a number of elements designed to increase technology use in government, in private industry and among citizens.

"We're trying to establish ground rules for conducting e-business," said Joe T. May, co-chairman of the Science and Technology Committee within the Virginia House of Delegates. "Technology is the largest industry in the commonwealth at this point, and we believe that what's good for technology is likely to be good for the state."

Getting Together

Against this policy backdrop, Upson has consistently worked to erase the lines dividing state agencies and dividing state and local jurisdictions -- an issue he sees as vital to the creation of enterprise-wide electronic government. "Nobody can execute any real e-government plan unless they have consensus first, because the bureaucracy will beat you every time," he said.

Virginia's Council On Technology Services (COTS) -- a policy-making group of IT leaders from state agencies, local agencies and education -- plays a key role in that effort. Upson credits COTS with raising the stature of agency CIOs and creating broad support for interagency and intergovernmental undertakings. "We've been able to execute where it's been difficult for any government to execute before because we've been very deliberate in building that buy-in," he said.

For example, Upson's office is putting the final touches on a seat management contract that will reach an estimated 60,000 desktops in state agencies, local governments and educational institutions. The state also intends to issue RFPs early next year for an enterprise-wide, digital-signature solution that will be available to all levels of government.

The commonwealth's Department of Motor Vehicles offers a glimpse of where Virginia e-government is headed. The agency offers all major citizen-to-government transactions online, was an early adopter of a contract to procure desktop computing resources on a per-seat basis and is now forging links with one of Virginia's largest counties to create an integrated state and local network of e-government kiosks.

CIO Cheryl Clark said the DMV benefits from a series of forward-thinking IT decisions, including the choice of a seat management-style computing contract. "We decided early on that we wanted to push PCs out to all of our employees and provide training, management and regular replenishment of those resources to keep everything up to date," she said. "Most other organizations in government haven't been able to do that, and we did that about six years ago."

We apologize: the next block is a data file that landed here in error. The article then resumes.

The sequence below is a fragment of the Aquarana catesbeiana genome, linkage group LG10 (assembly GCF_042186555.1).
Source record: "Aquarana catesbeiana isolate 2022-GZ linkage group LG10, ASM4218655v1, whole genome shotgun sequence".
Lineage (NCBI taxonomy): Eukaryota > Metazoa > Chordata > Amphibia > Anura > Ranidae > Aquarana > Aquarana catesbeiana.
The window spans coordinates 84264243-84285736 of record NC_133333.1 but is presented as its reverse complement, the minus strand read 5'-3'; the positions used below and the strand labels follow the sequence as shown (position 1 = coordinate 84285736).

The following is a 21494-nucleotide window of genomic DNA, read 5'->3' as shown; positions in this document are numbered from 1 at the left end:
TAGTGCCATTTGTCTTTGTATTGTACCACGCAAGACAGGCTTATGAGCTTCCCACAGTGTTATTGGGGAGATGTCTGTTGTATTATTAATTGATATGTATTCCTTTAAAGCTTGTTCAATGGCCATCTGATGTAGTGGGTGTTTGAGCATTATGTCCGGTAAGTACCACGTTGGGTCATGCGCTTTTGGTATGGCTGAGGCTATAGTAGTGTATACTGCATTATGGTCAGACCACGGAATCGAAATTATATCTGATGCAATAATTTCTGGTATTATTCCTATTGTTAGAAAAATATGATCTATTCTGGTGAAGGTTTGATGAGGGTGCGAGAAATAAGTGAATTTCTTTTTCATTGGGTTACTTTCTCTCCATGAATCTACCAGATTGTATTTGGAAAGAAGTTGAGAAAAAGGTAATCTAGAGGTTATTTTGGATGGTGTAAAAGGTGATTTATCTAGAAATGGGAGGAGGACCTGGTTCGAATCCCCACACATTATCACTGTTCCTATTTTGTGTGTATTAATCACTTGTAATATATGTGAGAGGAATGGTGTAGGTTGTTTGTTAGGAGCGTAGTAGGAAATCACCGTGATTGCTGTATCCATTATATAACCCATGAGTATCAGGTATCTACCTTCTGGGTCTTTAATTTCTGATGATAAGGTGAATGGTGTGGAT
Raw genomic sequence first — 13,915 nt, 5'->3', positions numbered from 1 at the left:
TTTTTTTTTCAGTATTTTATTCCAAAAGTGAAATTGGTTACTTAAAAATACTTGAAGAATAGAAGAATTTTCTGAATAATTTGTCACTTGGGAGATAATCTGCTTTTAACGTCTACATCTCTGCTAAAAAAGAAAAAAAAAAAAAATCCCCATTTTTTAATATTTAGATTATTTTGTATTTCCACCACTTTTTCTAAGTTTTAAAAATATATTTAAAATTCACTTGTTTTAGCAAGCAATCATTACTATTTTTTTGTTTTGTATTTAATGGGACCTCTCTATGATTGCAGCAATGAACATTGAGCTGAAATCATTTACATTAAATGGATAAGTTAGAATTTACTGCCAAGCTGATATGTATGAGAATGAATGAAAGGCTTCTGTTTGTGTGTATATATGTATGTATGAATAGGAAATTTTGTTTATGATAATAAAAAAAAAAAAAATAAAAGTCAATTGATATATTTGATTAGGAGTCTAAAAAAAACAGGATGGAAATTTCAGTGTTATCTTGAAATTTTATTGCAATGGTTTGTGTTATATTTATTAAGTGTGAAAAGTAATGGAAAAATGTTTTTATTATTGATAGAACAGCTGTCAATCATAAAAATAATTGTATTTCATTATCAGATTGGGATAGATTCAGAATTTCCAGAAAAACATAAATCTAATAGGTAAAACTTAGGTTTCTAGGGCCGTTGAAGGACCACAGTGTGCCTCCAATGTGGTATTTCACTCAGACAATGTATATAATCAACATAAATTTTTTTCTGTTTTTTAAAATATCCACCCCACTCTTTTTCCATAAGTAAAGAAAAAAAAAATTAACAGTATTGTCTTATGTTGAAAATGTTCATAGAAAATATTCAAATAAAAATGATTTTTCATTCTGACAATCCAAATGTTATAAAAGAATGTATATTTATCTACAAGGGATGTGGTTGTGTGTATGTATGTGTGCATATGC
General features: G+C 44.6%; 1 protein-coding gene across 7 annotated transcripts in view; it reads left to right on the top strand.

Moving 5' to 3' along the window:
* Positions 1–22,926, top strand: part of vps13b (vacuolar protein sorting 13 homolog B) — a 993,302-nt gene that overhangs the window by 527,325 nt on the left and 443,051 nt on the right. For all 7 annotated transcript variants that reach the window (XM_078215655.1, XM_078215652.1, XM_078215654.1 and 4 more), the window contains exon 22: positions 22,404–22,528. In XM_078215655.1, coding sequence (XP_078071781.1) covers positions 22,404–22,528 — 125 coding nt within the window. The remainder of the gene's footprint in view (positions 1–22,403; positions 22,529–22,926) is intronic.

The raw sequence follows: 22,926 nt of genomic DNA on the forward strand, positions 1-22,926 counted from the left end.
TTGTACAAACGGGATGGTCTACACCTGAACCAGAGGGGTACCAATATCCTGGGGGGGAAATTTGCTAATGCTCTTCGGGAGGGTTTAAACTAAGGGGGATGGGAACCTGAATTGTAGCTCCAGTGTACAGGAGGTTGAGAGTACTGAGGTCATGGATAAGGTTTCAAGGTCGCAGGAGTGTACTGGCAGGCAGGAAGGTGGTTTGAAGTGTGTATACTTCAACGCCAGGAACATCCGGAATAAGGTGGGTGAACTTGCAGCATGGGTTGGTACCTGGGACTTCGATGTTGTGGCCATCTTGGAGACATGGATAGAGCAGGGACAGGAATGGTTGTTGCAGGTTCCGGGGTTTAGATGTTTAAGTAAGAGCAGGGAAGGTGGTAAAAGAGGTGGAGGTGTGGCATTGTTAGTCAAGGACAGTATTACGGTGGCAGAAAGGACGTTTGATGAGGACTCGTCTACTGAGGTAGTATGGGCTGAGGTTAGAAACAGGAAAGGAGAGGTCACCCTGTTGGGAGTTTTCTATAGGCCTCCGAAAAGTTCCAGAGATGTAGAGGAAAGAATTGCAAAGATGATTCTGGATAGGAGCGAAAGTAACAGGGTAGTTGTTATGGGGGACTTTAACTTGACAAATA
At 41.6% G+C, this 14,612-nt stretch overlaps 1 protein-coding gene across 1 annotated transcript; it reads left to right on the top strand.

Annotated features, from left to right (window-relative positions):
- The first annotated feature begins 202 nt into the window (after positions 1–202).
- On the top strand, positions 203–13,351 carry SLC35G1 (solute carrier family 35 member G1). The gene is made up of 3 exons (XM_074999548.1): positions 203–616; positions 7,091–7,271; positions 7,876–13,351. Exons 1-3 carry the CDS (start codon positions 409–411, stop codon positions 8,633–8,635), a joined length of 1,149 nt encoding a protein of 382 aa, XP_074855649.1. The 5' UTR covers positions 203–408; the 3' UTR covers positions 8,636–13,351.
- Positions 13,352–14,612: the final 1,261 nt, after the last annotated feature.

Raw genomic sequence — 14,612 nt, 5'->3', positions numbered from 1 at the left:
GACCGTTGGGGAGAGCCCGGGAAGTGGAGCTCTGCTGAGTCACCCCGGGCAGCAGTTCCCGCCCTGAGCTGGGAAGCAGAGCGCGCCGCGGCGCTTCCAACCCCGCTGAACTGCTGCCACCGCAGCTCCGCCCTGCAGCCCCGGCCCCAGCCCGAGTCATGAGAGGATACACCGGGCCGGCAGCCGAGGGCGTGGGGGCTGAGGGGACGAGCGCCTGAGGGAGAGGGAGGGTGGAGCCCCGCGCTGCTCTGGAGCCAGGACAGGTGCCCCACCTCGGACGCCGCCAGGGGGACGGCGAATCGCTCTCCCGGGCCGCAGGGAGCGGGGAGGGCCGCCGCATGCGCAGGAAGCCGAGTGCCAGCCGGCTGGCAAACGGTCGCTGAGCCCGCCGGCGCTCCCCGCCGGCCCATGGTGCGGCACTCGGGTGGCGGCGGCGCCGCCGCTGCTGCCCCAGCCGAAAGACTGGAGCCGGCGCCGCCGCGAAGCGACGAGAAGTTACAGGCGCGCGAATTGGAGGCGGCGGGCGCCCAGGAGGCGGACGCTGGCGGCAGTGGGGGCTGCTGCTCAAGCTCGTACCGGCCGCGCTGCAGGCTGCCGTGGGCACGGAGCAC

Putting modern, Internet-connected PCs on the desks of all DMV employees laid a foundation for the agency's e-government efforts, which include what Clark says is the nation's first online driver's license renewal application. Another key to that effort was the DMV's adoption several years ago of a digitized driver's license system that allows the agency to easily reproduce earlier driver photos for licenses renewed online.

With little marketing or publicity, online driver's license renewals quickly became the agency's most popular Web offering, Clark said. Introduced last December, the application currently processes about 12 percent of Virginia's driver's license renewals, and Clark predicts the number may reach 20 percent by the end of the commonwealth's fiscal year in June 2001.

Innovations like these have garnered both local and national attention. Last year, Gilmore presented the DMV with his Governor's Technology Award in recognition of its technical advances. This year, the agency captured Government Technology's Best of the Web award and the Massachusetts Institute of Technology's e-Citizen award, both of which honor agency efforts to implement online citizen services.

"The DMV is moving light years beyond the old, conventional government service models," said Gilmore when the MIT award was released.

Indeed, the agency has taken an unconventional approach to several e-government issues, including the debate over levying extra charges on electronic services. Where agencies in some states add a "convenience fee" to Web transactions, the Virginia DMV gives a discount

Steve Towns, Editor Steve Towns  | 

Steve Towns is the former editor of Government Technology, and former executive editor for e.Republic Inc., publisher of GOVERNING, Government TechnologyPublic CIO and Emergency Management magazines. He has more than 20 years of writing and editing experience at newspapers and magazines, including more than 15 years of covering technology in the state and local government market. Steve now serves as the Deputy Chief Content Officer for e.Republic.